Mango is without a doubt the most delectable treat that Mother Nature has bestowed upon us. Mangoes provide a pleasant treat every time we eat them, whether they’re sweet or tart. India is the world’s largest mango producer, accounting for 40% of global trade. In addition, it is the world’s sixth-largest exporter.
Mango never ceases to astonish anyone, not only with its flavour but also with its long and illustrious history. Mangoes come in over a thousand different types around the world.
Miyazaki Mango, Japan
The neatly planted fruits are also known as “The Egg of the sun”, as they are grown in the Miyazaki region of Japan. This pricey fruit will set you back almost 3.4 lakhs per kilogram. The care that goes into developing them is the reason for the expensive price tag,
Each mango is wrapped in a thin net, allowing sunlight to get through and giving the fruit a uniform, ruby-red colour. The mango is not harvested by hand, but rather allowed to fall when fully ripe, ensuring freshness. When the fruit falls from the tree, the protective net cushions it. A pair of these mangoes reportedly sold for $3,744m at an auction in 2017.
Top End Mangoes, Australia
This is one of the expensive mangoes in the world when a tray of 12 mangoes sold for $50,000 in 2010. Each mango was now valued at around $4,000 each.
The Alphonso mango, often known as the King of Mangoes, is named after the Portuguese general Afonso de Albuquerque. Alphonso is the most sought-after mango cultivar in the world due to its unrivalled taste and texture. The mango costs in the range of Rs 200-300 for a kilogram during season.
Alphonso, which is grown in Maharashtra’s Konkan region, is credited with making mango the country’s national fruit. The Geogr prize has been given to the Alphonso mango from the Konkan region. Geographical Indication (GI) status has been granted to the Alphonso mango from the Konkan region.
This mango cultivar was included in the Guinness Book of World Records in 1995 as the sweetest variety on the planet. Carabao is said to have 14 strains, the sweetest of which is Sweet Elena of Zambles. When unripe, the carabao mango looks green and tastes sour, but as it ripens, it turns orange-yellow.
Citizens of the Philippines frequently see the carabao as a symbol of national pride. The South Asian nation is the world’s second-largest exporter of mangoes. Manila, the country’s capital, has a significant part in the history and trading of mangoes around the world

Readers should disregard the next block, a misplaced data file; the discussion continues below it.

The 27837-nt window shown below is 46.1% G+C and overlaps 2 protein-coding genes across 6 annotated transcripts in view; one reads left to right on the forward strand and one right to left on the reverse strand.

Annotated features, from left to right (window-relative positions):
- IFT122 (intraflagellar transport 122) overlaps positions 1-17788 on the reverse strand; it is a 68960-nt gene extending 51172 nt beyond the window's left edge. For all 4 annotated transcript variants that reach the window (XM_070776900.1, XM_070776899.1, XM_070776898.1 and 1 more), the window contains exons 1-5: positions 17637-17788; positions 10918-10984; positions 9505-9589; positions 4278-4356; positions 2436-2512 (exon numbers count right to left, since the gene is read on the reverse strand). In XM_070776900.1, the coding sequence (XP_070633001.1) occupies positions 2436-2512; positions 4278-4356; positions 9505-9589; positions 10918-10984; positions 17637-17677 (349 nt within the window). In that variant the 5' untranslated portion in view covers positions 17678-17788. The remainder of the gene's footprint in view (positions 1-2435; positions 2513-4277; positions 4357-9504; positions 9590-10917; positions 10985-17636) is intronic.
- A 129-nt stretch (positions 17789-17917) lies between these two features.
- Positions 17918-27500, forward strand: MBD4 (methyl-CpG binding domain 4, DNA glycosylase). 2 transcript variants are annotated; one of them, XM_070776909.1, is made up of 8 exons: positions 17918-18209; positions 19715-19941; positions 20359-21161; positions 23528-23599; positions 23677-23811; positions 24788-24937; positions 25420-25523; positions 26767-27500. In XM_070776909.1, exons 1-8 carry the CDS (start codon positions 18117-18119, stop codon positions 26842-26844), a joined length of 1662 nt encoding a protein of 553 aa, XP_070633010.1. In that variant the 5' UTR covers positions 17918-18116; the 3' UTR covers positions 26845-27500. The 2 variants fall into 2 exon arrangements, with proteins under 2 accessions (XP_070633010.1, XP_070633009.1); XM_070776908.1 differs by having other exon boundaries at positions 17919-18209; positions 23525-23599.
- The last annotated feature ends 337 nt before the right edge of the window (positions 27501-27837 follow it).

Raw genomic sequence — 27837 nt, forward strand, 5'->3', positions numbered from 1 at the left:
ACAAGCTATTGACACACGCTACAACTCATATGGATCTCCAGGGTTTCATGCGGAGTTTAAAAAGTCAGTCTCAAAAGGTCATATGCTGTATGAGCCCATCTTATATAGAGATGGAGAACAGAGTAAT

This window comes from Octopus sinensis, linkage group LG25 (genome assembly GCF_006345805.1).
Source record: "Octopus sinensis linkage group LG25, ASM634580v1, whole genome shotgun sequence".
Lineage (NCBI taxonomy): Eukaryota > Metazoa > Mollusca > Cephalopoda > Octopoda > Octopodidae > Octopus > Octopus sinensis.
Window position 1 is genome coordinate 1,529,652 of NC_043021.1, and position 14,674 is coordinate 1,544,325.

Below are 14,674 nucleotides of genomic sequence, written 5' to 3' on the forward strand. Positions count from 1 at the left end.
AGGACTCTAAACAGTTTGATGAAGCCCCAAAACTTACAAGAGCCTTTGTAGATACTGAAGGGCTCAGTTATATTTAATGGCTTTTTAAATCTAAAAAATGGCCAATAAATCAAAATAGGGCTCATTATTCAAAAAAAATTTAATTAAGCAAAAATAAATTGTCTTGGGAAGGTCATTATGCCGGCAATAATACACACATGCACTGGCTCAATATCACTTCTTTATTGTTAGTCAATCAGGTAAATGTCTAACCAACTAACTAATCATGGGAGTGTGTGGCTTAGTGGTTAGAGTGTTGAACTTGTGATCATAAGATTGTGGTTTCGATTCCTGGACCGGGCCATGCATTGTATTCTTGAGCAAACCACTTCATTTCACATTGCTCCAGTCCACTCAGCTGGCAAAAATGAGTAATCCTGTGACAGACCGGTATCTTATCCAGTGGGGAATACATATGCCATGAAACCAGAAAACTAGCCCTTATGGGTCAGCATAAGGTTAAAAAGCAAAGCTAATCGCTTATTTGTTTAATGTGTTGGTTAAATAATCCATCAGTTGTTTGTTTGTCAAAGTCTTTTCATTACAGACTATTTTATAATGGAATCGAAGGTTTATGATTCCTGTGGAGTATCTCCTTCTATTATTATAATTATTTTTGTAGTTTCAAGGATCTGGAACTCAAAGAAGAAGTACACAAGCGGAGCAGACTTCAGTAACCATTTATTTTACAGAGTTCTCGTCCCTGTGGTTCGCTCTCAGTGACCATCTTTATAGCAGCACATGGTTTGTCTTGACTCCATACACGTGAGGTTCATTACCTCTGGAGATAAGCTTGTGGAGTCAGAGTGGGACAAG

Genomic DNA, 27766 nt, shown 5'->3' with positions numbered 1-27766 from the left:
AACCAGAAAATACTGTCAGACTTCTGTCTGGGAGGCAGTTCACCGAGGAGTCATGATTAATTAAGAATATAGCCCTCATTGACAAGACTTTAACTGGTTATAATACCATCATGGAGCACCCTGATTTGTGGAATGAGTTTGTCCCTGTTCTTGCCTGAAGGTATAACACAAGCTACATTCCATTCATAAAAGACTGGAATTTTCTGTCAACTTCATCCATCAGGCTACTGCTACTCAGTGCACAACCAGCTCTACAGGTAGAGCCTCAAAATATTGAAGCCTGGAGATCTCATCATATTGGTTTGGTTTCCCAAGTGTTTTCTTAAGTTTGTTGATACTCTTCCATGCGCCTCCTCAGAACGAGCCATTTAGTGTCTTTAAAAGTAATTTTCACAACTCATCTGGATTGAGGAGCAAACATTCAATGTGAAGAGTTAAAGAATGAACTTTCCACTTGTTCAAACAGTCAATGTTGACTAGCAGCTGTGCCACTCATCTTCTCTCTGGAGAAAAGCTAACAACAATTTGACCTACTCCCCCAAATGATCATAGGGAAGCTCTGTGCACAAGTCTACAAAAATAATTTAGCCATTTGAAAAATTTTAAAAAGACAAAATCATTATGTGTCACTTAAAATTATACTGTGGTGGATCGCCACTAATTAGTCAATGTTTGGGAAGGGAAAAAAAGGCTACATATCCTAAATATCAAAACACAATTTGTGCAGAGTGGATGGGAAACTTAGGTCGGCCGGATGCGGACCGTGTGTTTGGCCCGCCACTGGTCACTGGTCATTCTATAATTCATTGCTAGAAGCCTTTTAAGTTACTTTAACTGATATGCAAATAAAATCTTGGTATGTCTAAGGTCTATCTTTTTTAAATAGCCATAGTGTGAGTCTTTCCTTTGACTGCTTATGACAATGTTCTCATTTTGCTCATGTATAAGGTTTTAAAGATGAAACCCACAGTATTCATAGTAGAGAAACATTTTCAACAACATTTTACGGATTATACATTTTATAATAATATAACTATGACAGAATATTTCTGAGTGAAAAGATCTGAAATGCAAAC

Sindhri is a huge oval-shaped mango that ranks among the best mango kinds in the world. The Sindh region of Pakistan is famous because of this mango, at least for some people. Sindhri has a long shelf life and a pleasant flavour, according to traders and growers. It is also grown in Pakistan’s Rahim Yar Khan and Multan regions. It costs Rs 300-400 for a kilogram.
Sindhri’s peak season begins in mid-May and finishes in the latter weeks of June. Anwar Ratool, Chaunsa, Saroli, Samar Bahisht, Fajri, Neelum, Almas, Sanwal, Surkha, Sunera, and many other mango varieties can be found in Pakistan.
One of India’s expensive mangoes is named after it was made exclusively for a Nawab. The Kohitur from West Bengal—named after the Nawab and costs upwards of Rs1,000 each. Remember to put these mangoes on your culinary bucket list because their numbers are still low and extinction is a real possibility.
Among these is the Kohitur, which is unquestionably the crown jewel of the fruit. This mango is thought to have been created for Nawab Siraj-ud-Daulah in the 18th century by a horticulturist named Hakim Ada Mohammadi, whose main task was to create new mango varieties for the nawabs. It is a hybrid between the now-extinct Kalopahar and another unrecorded variation.
This type is known for its remarkable weight and sweetness and is priced between Rs 500 and Rs 1,000 per piece. The trees bearing this fruit, which are about 11 inches long and weigh 3.5-4 kg, must be held up to support the weight. Buyers must book months in advance because of its high demand.